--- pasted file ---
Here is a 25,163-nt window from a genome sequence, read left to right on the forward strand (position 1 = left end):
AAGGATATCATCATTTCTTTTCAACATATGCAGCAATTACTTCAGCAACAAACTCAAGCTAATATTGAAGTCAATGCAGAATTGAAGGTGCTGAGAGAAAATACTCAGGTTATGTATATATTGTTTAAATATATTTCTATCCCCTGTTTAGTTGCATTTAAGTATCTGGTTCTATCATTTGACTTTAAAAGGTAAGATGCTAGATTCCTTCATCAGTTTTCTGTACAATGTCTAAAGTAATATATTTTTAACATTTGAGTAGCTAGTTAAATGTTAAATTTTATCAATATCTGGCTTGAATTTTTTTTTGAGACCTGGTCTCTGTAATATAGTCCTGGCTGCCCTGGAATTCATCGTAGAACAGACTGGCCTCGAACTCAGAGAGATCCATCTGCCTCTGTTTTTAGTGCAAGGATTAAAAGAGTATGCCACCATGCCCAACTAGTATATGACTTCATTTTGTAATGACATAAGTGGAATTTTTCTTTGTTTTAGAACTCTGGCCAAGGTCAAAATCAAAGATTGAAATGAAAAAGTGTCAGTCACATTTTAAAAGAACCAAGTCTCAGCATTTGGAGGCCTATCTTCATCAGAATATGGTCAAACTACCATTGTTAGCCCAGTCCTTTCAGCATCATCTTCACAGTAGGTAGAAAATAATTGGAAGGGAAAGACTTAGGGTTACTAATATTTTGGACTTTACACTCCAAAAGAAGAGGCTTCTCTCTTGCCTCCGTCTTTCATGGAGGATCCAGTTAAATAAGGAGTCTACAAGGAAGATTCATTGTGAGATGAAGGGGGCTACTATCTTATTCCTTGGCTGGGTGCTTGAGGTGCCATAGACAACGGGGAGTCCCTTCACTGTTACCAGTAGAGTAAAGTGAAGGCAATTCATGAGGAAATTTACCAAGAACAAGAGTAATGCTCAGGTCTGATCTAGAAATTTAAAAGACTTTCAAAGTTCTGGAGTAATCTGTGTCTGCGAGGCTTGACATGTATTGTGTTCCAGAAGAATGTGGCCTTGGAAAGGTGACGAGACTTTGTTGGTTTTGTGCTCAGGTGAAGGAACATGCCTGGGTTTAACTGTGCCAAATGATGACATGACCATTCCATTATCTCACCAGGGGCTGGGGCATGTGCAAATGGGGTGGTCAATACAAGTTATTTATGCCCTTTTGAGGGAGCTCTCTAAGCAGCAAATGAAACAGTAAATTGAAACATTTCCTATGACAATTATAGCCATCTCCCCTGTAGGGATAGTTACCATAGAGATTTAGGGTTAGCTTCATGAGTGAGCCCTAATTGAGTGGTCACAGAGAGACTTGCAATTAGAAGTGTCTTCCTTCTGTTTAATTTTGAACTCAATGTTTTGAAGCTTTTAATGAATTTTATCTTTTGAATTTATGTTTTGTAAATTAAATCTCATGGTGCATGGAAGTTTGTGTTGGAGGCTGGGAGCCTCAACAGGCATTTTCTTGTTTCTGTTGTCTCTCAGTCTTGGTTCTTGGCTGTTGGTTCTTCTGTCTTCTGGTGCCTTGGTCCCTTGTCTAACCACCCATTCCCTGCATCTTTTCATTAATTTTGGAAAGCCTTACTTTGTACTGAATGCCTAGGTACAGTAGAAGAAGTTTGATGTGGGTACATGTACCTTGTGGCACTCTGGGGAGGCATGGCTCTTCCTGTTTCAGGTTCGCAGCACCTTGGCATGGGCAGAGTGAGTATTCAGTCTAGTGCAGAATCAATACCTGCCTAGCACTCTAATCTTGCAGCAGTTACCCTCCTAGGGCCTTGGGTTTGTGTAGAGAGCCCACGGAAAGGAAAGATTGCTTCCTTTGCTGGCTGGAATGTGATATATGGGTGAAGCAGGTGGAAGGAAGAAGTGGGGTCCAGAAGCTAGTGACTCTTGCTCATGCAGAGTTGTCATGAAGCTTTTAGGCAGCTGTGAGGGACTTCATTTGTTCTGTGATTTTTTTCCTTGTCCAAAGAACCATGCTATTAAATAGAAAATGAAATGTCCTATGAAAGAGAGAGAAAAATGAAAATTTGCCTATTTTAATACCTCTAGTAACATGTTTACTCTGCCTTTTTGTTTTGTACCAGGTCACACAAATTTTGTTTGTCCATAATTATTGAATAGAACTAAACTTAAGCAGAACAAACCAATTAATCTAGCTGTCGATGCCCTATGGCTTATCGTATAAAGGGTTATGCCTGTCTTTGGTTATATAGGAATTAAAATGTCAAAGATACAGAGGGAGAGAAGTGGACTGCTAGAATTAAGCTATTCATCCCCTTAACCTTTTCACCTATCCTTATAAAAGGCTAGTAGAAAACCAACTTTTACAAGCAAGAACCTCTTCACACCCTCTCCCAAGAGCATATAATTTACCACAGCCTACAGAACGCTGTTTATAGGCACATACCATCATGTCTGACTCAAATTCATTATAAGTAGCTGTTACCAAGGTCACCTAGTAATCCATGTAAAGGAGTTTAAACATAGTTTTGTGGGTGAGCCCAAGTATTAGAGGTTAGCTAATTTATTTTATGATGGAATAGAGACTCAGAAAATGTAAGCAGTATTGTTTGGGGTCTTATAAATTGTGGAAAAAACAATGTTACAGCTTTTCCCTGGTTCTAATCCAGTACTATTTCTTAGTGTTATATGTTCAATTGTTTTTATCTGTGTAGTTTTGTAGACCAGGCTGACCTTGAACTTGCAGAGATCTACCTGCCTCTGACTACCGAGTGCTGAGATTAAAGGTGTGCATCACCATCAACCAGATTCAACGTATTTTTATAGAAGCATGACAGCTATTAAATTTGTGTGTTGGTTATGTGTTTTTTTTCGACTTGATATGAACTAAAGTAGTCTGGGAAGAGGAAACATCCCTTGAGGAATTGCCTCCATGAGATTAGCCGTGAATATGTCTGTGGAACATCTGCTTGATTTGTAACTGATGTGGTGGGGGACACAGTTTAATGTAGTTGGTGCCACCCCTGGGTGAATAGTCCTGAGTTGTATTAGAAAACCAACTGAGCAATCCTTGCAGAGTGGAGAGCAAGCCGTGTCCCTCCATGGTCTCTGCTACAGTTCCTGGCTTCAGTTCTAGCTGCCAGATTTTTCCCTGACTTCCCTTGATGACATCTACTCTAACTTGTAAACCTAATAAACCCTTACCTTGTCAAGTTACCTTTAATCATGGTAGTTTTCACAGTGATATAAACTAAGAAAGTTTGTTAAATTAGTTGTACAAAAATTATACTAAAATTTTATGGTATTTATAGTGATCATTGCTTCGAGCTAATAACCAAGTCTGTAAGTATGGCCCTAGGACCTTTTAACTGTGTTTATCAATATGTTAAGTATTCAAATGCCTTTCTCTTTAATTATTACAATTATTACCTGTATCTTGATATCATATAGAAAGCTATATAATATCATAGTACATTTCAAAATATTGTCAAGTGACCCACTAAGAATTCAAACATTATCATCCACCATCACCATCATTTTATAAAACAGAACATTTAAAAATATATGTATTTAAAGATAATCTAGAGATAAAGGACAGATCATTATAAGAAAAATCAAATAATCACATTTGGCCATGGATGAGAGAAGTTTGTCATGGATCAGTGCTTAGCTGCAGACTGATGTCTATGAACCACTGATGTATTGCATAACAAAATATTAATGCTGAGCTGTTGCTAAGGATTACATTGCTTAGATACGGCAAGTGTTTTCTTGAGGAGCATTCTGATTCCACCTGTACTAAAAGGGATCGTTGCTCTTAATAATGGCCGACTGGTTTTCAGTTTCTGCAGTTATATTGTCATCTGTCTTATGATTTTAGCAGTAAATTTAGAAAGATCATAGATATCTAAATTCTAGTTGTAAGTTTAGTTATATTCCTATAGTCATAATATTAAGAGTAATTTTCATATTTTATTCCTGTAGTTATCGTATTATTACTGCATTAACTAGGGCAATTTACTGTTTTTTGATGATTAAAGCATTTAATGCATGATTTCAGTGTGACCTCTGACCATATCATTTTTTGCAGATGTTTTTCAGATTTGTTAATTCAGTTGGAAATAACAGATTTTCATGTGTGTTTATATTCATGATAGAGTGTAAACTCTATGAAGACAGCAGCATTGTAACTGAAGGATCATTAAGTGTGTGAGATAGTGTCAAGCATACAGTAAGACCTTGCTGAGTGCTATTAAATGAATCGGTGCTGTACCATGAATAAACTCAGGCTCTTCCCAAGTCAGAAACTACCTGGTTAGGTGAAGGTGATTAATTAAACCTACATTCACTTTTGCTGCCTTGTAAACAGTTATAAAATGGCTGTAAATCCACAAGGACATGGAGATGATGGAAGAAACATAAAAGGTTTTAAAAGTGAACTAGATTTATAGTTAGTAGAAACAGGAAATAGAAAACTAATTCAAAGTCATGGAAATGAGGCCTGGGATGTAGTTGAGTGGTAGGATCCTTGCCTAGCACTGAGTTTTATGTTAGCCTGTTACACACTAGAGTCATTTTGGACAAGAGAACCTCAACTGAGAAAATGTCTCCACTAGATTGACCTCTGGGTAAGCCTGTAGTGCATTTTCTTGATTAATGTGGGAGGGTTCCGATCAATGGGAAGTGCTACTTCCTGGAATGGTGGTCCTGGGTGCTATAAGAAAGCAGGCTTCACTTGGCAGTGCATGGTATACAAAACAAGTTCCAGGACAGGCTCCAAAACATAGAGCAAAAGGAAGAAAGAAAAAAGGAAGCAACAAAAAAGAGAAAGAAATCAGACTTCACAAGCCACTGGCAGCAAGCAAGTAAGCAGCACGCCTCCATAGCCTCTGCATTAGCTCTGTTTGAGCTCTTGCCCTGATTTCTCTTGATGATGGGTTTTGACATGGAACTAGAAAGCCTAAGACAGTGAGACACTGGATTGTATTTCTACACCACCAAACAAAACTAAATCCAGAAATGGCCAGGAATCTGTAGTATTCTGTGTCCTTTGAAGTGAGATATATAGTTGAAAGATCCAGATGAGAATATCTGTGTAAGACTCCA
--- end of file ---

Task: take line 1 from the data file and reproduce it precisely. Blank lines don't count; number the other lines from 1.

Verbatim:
Here is a 25,163-nt window from a genome sequence, read left to right on the forward strand (position 1 = left end):